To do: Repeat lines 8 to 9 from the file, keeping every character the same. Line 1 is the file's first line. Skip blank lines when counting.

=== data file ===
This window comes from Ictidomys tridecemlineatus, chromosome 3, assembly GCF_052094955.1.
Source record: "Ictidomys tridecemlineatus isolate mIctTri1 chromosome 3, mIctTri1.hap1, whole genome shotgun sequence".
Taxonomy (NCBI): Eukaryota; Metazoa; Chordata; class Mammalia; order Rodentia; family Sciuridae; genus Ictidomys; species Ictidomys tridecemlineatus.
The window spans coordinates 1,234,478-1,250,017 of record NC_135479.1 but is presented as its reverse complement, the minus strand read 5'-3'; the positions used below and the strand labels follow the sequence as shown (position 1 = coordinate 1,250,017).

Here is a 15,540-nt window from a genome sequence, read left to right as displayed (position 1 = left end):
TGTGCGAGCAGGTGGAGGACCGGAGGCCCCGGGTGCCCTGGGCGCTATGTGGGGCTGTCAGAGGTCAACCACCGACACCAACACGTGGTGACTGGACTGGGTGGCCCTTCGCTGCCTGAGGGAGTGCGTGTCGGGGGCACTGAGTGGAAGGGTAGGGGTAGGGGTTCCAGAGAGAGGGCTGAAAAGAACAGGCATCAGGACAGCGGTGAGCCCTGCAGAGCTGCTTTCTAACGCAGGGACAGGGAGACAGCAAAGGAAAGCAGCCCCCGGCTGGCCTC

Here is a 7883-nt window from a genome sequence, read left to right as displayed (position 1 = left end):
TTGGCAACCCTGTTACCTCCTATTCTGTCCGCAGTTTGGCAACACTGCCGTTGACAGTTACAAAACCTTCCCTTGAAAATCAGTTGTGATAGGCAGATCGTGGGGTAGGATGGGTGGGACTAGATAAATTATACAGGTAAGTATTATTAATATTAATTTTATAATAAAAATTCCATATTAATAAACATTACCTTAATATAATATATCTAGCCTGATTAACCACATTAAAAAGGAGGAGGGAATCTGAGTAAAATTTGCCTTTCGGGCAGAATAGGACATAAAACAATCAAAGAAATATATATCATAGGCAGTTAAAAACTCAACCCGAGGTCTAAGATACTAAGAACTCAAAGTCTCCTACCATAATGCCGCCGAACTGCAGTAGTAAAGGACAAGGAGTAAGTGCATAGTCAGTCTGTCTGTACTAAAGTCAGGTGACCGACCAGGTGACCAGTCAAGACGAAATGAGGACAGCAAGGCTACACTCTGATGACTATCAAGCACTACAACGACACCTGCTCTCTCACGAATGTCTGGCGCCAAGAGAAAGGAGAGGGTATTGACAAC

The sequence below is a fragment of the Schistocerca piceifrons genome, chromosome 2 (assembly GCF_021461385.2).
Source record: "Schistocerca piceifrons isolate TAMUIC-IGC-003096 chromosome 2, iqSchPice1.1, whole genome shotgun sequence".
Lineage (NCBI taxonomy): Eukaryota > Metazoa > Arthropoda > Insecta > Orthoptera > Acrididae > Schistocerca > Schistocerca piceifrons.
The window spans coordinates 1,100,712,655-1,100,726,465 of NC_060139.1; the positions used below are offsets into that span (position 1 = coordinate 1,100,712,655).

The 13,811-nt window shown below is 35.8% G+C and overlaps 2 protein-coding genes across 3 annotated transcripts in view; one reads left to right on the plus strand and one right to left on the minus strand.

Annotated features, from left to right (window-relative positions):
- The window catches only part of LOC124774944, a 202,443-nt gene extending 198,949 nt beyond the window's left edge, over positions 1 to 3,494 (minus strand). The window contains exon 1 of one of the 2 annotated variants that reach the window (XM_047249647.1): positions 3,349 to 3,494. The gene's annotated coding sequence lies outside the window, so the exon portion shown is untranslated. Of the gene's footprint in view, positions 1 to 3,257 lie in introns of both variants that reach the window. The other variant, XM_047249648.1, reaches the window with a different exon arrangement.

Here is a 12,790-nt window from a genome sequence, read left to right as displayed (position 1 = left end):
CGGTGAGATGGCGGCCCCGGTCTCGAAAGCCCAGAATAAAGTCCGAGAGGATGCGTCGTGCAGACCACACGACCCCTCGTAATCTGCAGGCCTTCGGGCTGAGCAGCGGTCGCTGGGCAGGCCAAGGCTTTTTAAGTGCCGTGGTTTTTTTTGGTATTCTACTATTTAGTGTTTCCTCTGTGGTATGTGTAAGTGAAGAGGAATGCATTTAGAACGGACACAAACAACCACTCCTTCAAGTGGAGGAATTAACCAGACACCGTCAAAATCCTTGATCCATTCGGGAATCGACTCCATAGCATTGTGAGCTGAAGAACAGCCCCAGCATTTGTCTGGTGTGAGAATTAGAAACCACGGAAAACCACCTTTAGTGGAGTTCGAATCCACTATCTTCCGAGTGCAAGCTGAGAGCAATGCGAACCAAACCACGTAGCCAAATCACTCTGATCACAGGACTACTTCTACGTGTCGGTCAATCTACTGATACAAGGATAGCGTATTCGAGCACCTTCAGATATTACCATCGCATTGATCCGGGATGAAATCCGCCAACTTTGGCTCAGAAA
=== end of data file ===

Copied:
TTGGCAACCCTGTTACCTCCTATTCTGTCCGCAGTTTGGCAACACTGCCGTTGACAGTTACAAAACCTTCCCTTGAAAATCAGTTGTGATAGGCAGATCGTGGGGTAGGATGGGTGGGACTAGATAAATTATACAGGTAAGTATTATTAATATTAATTTTATAATAAAAATTCCATATTAATAAACATTACCTTAATATAATATATCTAGCCTGATTAACCACATTAAAAAGGAGGAGGGAATCTGAGTAAAATTTGCCTTTCGGGCAGAATAGGACATAAAACAATCAAAGAAATATATATCATAGGCAGTTAAAAACTCAACCCGAGGTCTAAGATACTAAGAACTCAAAGTCTCCTACCATAATGCCGCCGAACTGCAGTAGTAAAGGACAAGGAGTAAGTGCATAGTCAGTCTGTCTGTACTAAAGTCAGGTGACCGACCAGGTGACCAGTCAAGACGAAATGAGGACAGCAAGGCTACACTCTGATGACTATCAAGCACTACAACGACACCTGCTCTCTCACGAATGTCTGGCGCCAAGAGAAAGGAGAGGGTATTGACAAC

The sequence below is a fragment of the Schistocerca piceifrons genome, chromosome 2 (assembly GCF_021461385.2).